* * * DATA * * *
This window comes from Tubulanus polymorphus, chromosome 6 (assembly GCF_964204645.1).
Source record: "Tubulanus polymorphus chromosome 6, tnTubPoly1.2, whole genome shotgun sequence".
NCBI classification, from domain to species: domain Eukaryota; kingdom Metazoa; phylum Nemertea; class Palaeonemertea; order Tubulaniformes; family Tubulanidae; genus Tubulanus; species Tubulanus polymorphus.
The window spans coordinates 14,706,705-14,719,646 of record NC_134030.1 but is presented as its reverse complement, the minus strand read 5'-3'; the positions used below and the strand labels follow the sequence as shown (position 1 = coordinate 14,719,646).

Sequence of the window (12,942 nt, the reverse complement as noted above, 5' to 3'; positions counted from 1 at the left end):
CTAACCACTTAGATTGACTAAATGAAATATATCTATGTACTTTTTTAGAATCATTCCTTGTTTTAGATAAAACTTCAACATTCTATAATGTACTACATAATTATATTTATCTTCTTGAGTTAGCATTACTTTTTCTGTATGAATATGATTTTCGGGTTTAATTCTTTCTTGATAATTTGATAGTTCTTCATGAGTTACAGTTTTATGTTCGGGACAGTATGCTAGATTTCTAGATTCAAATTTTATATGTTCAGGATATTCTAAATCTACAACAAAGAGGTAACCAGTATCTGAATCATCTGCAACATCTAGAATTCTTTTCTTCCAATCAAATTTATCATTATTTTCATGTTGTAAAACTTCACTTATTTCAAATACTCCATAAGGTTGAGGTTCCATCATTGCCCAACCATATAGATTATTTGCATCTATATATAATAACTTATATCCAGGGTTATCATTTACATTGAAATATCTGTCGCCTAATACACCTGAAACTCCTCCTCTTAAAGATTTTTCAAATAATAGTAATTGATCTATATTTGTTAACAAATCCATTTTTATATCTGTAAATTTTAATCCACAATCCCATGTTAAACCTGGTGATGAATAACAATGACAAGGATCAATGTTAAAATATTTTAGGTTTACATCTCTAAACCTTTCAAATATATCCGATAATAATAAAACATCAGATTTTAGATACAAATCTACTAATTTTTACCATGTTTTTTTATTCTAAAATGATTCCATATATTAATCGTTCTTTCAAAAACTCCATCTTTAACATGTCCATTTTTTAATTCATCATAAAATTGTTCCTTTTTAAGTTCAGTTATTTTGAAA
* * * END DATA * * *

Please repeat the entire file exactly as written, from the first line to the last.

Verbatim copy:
This window comes from Tubulanus polymorphus, chromosome 6 (assembly GCF_964204645.1).
Source record: "Tubulanus polymorphus chromosome 6, tnTubPoly1.2, whole genome shotgun sequence".
NCBI classification, from domain to species: domain Eukaryota; kingdom Metazoa; phylum Nemertea; class Palaeonemertea; order Tubulaniformes; family Tubulanidae; genus Tubulanus; species Tubulanus polymorphus.
The window spans coordinates 14,706,705-14,719,646 of record NC_134030.1 but is presented as its reverse complement, the minus strand read 5'-3'; the positions used below and the strand labels follow the sequence as shown (position 1 = coordinate 14,719,646).

Sequence of the window (12,942 nt, the reverse complement as noted above, 5' to 3'; positions counted from 1 at the left end):
CTAACCACTTAGATTGACTAAATGAAATATATCTATGTACTTTTTTAGAATCATTCCTTGTTTTAGATAAAACTTCAACATTCTATAATGTACTACATAATTATATTTATCTTCTTGAGTTAGCATTACTTTTTCTGTATGAATATGATTTTCGGGTTTAATTCTTTCTTGATAATTTGATAGTTCTTCATGAGTTACAGTTTTATGTTCGGGACAGTATGCTAGATTTCTAGATTCAAATTTTATATGTTCAGGATATTCTAAATCTACAACAAAGAGGTAACCAGTATCTGAATCATCTGCAACATCTAGAATTCTTTTCTTCCAATCAAATTTATCATTATTTTCATGTTGTAAAACTTCACTTATTTCAAATACTCCATAAGGTTGAGGTTCCATCATTGCCCAACCATATAGATTATTTGCATCTATATATAATAACTTATATCCAGGGTTATCATTTACATTGAAATATCTGTCGCCTAATACACCTGAAACTCCTCCTCTTAAAGATTTTTCAAATAATAGTAATTGATCTATATTTGTTAACAAATCCATTTTTATATCTGTAAATTTTAATCCACAATCCCATGTTAAACCTGGTGATGAATAACAATGACAAGGATCAATGTTAAAATATTTTAGGTTTACATCTCTAAACCTTTCAAATATATCCGATAATAATAAAACATCAGATTTTAGATACAAATCTACTAATTTTTACCATGTTTTTTTATTCTAAAATGATTCCATATATTAATCGTTCTTTCAAAAACTCCATCTTTAACATGTCCATTTTTTAATTCATCATAAAATTGTTCCTTTTTAAGTTCAGTTATTTTGAAA